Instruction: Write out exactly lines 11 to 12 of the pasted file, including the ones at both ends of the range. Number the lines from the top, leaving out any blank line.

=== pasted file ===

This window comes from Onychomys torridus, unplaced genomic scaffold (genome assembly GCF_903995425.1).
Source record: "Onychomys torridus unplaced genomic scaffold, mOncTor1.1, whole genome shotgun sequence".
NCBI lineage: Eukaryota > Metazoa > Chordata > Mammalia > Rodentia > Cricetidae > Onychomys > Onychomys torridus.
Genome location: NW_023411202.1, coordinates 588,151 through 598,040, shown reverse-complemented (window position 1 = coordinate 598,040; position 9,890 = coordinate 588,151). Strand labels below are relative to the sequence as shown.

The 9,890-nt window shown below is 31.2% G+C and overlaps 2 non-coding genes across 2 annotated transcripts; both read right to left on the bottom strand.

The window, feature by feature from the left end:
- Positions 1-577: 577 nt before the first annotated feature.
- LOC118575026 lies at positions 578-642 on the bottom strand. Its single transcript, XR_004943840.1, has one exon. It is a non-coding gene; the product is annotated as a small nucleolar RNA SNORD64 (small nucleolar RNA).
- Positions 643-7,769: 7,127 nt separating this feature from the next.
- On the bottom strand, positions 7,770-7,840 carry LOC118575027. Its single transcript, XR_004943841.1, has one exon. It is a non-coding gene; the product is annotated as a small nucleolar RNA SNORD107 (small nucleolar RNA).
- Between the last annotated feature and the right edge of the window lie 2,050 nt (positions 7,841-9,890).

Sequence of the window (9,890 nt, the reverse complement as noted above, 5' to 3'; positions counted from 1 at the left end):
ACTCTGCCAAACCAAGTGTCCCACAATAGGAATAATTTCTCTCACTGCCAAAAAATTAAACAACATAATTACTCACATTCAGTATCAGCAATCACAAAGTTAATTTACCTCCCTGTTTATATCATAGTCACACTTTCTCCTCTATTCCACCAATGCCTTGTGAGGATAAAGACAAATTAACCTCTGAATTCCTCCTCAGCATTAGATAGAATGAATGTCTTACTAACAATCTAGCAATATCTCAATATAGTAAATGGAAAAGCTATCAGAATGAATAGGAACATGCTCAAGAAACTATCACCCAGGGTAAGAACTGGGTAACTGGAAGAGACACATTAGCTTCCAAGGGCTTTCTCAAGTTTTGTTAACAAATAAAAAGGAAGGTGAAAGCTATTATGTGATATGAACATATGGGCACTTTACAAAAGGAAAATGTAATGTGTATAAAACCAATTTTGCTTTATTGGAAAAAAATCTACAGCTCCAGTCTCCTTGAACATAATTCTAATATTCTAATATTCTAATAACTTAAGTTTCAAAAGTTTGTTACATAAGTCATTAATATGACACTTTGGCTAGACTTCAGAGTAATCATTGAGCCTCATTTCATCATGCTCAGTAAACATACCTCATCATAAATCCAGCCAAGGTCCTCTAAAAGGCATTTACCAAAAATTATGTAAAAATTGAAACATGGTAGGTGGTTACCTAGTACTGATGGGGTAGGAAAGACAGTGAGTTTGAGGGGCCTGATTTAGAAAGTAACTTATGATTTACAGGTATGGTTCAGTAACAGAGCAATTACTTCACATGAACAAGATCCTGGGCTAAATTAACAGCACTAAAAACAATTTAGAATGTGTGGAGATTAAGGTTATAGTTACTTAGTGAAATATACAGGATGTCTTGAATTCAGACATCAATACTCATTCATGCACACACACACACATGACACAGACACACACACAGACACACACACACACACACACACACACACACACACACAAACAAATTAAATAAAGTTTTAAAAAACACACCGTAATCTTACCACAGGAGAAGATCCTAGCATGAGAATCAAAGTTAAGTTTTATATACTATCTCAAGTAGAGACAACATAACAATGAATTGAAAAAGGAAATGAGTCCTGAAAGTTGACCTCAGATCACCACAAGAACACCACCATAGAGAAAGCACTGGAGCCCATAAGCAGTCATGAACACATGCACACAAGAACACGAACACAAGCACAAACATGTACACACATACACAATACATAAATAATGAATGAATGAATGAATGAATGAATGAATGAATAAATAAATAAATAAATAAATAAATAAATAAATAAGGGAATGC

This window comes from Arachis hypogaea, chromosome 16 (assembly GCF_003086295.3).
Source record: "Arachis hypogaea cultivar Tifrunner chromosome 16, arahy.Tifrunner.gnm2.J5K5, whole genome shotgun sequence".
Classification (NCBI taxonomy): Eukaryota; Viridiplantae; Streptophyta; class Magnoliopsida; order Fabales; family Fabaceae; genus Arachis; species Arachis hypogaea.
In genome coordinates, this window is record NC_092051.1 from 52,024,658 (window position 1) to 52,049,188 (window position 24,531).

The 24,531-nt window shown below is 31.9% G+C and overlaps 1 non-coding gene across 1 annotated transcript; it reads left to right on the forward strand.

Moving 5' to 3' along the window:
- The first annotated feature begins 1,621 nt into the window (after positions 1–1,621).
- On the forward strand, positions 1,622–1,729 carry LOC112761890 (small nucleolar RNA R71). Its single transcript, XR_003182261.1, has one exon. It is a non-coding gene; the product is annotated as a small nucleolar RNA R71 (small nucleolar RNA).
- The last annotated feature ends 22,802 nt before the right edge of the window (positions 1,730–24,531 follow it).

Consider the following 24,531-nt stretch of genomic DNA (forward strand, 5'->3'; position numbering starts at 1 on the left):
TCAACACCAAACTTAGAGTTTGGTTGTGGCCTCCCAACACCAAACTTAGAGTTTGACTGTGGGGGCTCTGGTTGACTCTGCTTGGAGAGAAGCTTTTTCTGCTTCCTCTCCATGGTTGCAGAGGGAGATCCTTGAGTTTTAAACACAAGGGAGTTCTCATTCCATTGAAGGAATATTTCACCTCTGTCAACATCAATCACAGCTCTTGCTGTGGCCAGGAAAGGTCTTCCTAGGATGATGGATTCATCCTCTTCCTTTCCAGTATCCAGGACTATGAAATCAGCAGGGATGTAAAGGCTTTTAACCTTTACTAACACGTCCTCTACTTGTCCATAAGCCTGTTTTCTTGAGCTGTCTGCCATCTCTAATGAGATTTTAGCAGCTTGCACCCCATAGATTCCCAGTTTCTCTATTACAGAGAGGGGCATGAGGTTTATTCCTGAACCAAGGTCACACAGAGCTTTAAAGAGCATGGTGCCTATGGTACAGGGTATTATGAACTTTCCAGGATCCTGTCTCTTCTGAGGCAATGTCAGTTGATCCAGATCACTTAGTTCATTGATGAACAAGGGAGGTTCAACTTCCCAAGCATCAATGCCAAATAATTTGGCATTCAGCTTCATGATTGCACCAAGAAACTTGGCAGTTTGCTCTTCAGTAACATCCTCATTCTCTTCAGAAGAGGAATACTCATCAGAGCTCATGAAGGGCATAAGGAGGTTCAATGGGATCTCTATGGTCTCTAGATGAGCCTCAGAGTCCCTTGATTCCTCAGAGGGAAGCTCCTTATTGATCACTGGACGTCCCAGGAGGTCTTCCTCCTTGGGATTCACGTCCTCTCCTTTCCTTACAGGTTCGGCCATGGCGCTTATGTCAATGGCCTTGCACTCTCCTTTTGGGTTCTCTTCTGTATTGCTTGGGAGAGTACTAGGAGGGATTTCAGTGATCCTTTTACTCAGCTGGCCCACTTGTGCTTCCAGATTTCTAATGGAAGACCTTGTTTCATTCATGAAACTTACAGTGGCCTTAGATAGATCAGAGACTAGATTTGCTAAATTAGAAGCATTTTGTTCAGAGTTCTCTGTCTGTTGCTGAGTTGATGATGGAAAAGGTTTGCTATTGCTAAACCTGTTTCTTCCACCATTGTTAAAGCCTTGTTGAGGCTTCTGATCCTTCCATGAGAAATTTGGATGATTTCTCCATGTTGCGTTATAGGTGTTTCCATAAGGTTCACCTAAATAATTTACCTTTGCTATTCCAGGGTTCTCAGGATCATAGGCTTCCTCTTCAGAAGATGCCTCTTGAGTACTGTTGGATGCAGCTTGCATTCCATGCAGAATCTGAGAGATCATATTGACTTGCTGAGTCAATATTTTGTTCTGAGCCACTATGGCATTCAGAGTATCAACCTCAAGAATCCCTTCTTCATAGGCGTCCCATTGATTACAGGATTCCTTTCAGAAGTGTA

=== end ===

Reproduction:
- Between the last annotated feature and the right edge of the window lie 2,050 nt (positions 7,841-9,890).

Sequence of the window (9,890 nt, the reverse complement as noted above, 5' to 3'; positions counted from 1 at the left end):